May 16, 2013


Two cousins were flown to Britain to finish the job and eventually Banaz was strangled and her body buried hundreds of miles away in a suitcase in Birmingham.

The crime would have been unsolved if Banaz had not written down and videotaped herself naming the guilty relatives. Her testimony from beyond the grave brought her some justice. Her father and uncle were convicted and eventually so were the two cousins who did the deed.

The massive publicity of these and other cases has helped push the forced-marriage business into the public eye and”€”with the help of taxpayers”€™ money set aside to tackle the problem”€”it is now a big public-sector money-spinner.

Lawyers, activists, police, bureaucrats, and politicians have all seen the opportunity and gotten their snouts in the trough. There are conferences and seminars, roadshows and awareness campaigns, and confidential hotlines with translation available.

Beneficiaries of the government’s largesse include the New Vic Theatre, which has staged plays and workshops on the subject, the Southall Black Sisters who are providing advice, counseling, and training, the West of Scotland Regional Equality Council, and many more.

There are expensive marketing materials in print and online materials available in any language. There are educational resources and extensively written “€œmulti-agency guidelines”€ (also available in Welsh).

At the heart of this new industry is the well-staffed Forced Marriage Unit that sits in the Home Office and sends its employees across the globe sniffing out marital coercion. 

Much of the FMU’s work takes place abroad in places such as Islamabad, where it has an office in the British High Commission. New legislation has given courts the power to issue forced-marriage protection orders to prevent marriages from taking place.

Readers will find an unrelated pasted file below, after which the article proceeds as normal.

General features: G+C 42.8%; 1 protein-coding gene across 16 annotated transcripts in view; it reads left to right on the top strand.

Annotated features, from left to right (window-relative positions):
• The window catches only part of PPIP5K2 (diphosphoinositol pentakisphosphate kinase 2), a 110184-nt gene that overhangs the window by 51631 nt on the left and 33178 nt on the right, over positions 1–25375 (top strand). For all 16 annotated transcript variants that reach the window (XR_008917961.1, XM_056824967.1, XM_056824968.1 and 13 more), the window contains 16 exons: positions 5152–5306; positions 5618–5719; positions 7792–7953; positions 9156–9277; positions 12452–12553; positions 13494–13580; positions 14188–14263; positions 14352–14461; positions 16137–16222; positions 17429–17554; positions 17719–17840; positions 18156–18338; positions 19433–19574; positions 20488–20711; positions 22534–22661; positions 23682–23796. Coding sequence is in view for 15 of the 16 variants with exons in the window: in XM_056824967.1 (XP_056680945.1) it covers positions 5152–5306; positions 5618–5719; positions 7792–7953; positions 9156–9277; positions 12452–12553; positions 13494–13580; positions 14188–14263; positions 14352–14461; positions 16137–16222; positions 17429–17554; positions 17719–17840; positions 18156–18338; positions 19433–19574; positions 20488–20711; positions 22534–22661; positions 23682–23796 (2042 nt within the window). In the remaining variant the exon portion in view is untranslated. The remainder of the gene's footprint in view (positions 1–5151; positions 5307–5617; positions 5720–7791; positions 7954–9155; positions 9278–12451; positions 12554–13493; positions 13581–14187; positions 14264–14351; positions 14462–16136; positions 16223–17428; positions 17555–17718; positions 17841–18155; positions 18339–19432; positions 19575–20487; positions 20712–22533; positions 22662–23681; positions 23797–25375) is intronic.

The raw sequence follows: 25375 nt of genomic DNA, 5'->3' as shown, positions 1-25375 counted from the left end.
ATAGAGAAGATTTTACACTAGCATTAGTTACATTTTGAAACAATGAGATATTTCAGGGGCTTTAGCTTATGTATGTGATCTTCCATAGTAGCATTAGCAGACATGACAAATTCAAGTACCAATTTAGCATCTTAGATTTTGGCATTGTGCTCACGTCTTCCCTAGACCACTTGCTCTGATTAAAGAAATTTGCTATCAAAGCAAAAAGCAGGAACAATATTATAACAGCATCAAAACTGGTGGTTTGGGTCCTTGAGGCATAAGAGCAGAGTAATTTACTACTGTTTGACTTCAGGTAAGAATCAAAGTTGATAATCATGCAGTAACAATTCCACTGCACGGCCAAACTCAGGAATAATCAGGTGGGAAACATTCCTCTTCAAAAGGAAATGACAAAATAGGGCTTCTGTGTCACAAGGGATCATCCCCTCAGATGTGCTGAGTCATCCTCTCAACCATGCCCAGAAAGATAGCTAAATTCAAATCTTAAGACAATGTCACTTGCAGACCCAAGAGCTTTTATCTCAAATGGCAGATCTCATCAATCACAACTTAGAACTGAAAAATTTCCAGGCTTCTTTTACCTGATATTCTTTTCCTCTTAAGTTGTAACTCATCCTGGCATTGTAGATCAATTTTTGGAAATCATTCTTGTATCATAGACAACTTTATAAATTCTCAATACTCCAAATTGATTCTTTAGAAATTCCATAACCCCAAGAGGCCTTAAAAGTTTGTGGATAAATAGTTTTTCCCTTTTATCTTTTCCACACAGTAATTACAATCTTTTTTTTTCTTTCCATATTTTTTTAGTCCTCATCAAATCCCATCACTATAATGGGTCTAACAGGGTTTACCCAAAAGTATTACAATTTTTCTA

The unit dealt with 1,485 cases last year and expects to be busier this year as, according to their website, “€œit is believed many other forced marriages go unreported.”€ The Forced Marriage Unit has now expanded into making short animated films warning of the evils of forced marriage that will be shown to bewildered Muslim teens in Pakistan.

And of course there is the publicity. 

Just as they would have leapt on the poisonings of yesteryear, the media have covered the forced-marriage issue in lurid depth. Hours of airtime and acres of newsprint have been devoted to it.

You might think that such a headlong collision between two of the most cherished liberal sacraments”€”feminism and multiculturalism”€”would give some liberals pause for thought.

They might ask themselves if multiculturalism is an entirely good thing. Is it quite the unalloyed benefit that our leaders have always maintained?

But you would be wrong. Britain’s progressives are able to see opportunity in every crisis, and for them the formation of a new victim group is an upside. In Britain today, power flows from victimhood and money flows from power.

You simply can”€™t have too many victim groups.



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